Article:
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Algae Toxin Erases Sea Lion Memory, Hundreds Stranded Ashore

Update Date: Dec 16, 2015 09:51 AM EST

Domoic acid, a toxin produced by marine algae has disoriented sea lions so much that they have been washed ashore, say researchers at the University of California.

This solves the mystery of why so many sea lions keep getting stranded in the US west coast, according to the Guardian. They are reported to be eating crabs and small fish that are laced with the algal bloom.

The acid toxin impacts the hippocampus area, which is thought to be the hub of memory and emotions, making the sea lions suffer, as they completely lose the ability to navigate and find food, according to Yahoo News.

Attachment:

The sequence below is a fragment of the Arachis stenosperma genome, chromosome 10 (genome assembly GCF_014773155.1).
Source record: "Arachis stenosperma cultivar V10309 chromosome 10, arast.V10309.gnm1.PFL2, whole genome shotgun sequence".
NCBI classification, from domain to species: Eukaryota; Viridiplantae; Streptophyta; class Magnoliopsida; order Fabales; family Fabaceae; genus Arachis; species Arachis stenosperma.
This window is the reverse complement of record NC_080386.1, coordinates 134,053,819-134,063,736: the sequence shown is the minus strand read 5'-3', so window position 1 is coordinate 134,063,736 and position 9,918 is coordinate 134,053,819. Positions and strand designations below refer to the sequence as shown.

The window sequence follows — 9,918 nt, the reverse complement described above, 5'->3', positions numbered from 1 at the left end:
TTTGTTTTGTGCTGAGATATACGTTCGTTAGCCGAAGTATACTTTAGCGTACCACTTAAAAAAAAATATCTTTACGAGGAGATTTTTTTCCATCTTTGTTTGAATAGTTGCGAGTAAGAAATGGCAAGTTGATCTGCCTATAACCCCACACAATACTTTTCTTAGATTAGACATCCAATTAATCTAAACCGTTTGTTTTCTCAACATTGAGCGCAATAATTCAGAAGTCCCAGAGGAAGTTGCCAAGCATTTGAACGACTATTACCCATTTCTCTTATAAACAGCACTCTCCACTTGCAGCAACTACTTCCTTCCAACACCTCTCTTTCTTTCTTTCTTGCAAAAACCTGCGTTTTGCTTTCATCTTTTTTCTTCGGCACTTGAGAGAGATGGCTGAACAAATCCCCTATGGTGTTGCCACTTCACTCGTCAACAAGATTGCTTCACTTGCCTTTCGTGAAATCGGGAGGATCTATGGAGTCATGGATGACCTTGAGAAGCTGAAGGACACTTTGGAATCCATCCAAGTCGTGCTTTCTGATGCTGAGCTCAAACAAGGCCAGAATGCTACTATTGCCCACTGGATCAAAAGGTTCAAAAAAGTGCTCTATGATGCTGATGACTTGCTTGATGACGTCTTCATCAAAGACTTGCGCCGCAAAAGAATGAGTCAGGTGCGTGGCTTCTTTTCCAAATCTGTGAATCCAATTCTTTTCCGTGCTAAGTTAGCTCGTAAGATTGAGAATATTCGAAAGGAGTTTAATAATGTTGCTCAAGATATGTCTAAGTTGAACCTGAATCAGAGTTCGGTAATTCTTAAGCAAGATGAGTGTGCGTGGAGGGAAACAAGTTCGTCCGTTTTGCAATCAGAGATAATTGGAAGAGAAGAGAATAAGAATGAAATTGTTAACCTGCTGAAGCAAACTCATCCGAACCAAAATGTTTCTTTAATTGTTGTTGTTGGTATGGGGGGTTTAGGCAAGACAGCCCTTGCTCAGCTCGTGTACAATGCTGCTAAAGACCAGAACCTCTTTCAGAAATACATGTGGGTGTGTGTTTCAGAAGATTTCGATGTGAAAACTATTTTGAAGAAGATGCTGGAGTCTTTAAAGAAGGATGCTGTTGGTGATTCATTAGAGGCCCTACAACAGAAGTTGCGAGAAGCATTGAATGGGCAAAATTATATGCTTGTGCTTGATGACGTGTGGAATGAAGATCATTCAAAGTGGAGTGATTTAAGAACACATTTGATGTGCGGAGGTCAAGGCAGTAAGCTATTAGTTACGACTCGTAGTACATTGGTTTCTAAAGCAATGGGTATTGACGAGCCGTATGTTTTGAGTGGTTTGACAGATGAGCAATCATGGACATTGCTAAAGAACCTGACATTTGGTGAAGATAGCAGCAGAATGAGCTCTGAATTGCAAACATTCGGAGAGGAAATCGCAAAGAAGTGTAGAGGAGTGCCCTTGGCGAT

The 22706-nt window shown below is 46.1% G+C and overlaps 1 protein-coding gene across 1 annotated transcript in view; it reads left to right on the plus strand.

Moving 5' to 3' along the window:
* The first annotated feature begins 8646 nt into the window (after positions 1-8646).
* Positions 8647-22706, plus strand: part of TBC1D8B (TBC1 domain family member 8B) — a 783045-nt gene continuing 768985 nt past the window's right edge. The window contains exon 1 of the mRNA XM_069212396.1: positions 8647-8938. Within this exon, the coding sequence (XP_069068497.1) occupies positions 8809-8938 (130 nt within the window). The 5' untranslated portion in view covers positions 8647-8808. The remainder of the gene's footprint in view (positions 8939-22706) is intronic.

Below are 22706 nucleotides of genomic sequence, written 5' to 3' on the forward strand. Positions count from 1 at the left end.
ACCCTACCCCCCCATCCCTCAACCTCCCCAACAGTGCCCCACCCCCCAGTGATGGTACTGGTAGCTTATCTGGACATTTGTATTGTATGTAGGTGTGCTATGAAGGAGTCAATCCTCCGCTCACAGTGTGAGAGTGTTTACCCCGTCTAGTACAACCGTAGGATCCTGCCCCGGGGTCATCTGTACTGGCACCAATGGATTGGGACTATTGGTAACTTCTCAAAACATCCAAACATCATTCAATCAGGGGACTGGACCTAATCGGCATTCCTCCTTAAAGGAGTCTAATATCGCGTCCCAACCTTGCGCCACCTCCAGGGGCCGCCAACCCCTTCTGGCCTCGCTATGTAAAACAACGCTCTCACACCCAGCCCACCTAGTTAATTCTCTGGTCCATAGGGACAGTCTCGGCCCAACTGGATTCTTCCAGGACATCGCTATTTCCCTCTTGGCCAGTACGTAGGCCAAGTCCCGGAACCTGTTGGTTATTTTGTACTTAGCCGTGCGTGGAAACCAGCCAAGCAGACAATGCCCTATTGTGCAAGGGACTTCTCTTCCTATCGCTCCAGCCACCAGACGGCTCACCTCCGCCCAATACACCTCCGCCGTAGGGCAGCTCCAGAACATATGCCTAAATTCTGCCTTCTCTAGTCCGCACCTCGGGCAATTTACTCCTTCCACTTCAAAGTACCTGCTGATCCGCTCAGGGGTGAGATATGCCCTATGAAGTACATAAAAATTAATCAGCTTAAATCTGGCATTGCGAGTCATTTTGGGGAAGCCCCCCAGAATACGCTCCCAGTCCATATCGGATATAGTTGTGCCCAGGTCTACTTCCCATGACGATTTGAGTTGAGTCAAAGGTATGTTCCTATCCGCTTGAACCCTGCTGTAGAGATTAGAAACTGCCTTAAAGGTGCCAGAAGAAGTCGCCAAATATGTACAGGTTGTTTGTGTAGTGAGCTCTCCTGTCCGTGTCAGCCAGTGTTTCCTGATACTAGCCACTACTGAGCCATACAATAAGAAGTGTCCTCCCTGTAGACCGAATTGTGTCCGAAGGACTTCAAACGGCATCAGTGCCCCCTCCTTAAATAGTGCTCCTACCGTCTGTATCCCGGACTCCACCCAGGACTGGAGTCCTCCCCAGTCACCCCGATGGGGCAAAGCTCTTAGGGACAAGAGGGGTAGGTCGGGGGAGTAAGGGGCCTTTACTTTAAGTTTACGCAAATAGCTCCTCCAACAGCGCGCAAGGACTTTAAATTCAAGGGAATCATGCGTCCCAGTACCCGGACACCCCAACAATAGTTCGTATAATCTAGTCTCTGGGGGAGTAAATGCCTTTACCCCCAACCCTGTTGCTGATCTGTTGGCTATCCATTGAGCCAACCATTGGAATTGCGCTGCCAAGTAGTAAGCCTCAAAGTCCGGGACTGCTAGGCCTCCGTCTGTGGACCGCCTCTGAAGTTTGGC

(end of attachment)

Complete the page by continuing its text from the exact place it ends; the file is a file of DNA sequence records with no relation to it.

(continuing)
Scientists embarked on behavioral tests and MRI scans on 30 California sea lions. They were all found suffering at the Marine Mammal Center in Sausalito, north of San Francisco.

The results were published in the journal Science.

"In this study, we were able to correlate the extent of hippocampal damage to specific behavioural impairments relevant to the animals' survival in the wild. This is the first evidence of changes to brain networks in exposed sea lions, and suggests that these animals may be suffering a broad disruption of memory, not just spatial memory deficits," said Peter Cook of Emory University, leader of the research team, according to HNGN.

Scientists have located the effect of domoic acid to trigger the brain damage, but they now need to check how much of it is needed to erase the memory.

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